The so-called “Intentionally Defective Grantor Trust” (“IDGT”) has become a very popular estate planning technique. An IDGT is a trust that does not contain any provision that would cause the assets of the trust to be included in the taxable estate of the person who created and funded the trust. However, the trust does contain a provision that makes it a “grantor” trust for income tax purposes. An income tax grantor trust is essentially ignored and all its income and deductions are reported on its grantor’s income tax returns.

If an appreciating asset is sold to an IDGT for its current fair market value (usually for consideration including a substantial promissory note), no gift tax results. The seller also does not recognize any income tax gain from the sale or any interest income from the note payments, since the trust and hence the sale itself are disregarded for income tax purposes. If the asset appreciates before the death of the seller/grantor, that appreciation has been removed from his taxable estate at no tax cost whatsoever since the trust assets are not included in his taxable estate. The IDGT can present an attractive way for parents to transfer appreciating assets to their children.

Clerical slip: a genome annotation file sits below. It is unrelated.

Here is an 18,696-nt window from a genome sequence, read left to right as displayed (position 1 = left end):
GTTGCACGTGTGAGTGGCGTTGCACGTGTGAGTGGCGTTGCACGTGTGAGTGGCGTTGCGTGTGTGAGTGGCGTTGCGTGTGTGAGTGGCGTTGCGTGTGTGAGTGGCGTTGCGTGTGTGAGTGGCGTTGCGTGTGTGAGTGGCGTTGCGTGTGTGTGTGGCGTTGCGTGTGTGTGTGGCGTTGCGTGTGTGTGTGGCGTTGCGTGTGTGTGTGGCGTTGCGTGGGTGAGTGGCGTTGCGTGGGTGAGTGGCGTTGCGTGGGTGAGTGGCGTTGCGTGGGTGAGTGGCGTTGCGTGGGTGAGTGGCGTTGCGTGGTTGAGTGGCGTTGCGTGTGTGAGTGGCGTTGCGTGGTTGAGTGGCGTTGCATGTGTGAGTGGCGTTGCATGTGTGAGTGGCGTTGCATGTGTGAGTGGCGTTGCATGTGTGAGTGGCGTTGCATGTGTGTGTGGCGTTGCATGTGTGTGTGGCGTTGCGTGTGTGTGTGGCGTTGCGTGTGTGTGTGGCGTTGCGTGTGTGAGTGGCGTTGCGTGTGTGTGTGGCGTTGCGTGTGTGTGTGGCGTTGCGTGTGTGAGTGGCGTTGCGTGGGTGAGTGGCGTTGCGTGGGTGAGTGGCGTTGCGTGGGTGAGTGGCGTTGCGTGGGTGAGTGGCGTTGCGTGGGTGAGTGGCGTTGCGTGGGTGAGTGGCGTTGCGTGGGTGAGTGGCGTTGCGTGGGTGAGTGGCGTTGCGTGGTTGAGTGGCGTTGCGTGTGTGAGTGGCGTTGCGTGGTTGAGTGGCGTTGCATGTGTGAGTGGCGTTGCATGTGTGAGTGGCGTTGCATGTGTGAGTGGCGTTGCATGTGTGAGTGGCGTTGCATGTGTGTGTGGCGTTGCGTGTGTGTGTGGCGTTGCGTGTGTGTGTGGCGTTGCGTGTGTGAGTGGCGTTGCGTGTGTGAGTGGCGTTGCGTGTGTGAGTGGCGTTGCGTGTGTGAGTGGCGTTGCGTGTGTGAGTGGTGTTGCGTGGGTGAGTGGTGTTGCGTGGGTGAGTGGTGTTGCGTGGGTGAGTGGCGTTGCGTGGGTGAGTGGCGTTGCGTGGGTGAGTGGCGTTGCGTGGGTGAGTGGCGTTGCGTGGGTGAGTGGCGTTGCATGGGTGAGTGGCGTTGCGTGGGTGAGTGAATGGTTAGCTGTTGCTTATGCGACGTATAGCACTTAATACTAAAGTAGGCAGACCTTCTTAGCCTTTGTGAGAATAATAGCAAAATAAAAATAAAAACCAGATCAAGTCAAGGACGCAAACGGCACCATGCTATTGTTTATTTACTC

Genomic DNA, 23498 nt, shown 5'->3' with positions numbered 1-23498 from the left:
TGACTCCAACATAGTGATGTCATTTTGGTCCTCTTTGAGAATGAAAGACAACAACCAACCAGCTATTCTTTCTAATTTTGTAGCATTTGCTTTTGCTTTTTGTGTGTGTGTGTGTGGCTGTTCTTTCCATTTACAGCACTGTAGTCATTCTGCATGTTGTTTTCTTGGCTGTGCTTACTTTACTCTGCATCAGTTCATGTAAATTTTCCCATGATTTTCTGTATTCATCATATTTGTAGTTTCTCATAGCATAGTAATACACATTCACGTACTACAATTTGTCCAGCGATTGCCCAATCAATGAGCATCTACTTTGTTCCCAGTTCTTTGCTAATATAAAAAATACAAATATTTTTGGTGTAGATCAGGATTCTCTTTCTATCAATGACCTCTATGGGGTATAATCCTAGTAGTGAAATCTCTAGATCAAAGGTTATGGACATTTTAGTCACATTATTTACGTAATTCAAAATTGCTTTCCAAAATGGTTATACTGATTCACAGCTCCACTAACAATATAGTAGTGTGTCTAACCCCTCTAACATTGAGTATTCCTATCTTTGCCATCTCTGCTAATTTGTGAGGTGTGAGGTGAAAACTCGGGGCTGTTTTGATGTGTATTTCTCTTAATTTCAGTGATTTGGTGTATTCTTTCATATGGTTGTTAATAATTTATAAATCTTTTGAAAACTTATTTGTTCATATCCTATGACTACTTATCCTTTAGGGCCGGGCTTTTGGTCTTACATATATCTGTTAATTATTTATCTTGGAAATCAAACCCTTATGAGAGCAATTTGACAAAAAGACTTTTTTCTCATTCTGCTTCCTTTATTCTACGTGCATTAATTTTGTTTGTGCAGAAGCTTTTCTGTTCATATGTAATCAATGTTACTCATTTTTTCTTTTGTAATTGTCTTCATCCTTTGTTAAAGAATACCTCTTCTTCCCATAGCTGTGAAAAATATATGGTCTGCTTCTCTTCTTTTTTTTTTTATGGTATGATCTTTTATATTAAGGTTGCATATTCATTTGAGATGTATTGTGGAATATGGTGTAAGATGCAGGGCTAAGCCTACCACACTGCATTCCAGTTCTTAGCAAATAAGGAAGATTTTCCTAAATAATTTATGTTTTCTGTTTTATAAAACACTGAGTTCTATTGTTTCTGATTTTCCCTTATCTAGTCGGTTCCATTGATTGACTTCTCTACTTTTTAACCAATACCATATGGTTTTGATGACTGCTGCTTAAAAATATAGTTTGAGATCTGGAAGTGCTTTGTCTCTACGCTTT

Only a few trust provisions make a trust a grantor trust for income tax purposes yet do not require its assets to be included in the grantor’s taxable estate for estate tax purposes. One such commonly used provision is the power to take assets that the grantor had contributed out of the trust and replace them with assets of equivalent value. This is commonly referred to as a “power of substitution.” While this provision has been in common use, there had been a lingering concern that the IRS might take the position that a power of substitution did cause the trust assets to be includible in the grantor’s estate under IRC Section 2036, which includes assets that a decedent had transferred but over which he had retained some degree of control.

In Rev. Rul. 2008-22 (April 17, 2008), the IRS significantly alleviated this concern. The ruling holds that such a power of substitution will not result in Section 2036 inclusion provided: i) the trustee of the trust has a fiduciary obligation to ensure the grantor’s compliance with the terms of the power by satisfying itself that the asset withdrawn and the asset transferred to replace it are in fact of equivalent value; and ii) the power of substitution cannot be exercised in a manner that can shift benefits among trust beneficiaries. This ruling should ensure the continued popularity of these trusts for wealth transfer planning; however, in the ruling, the IRS described the power in a somewhat different manner than it is described in the statute. Extreme care should be taken in drafting these provisions. It may be appropriate to include a second power that would make the trust a grantor trust without causing the trust assets to be includible in the grantor’s taxable estate. We have made appropriate modifications to the forms we use for these trusts.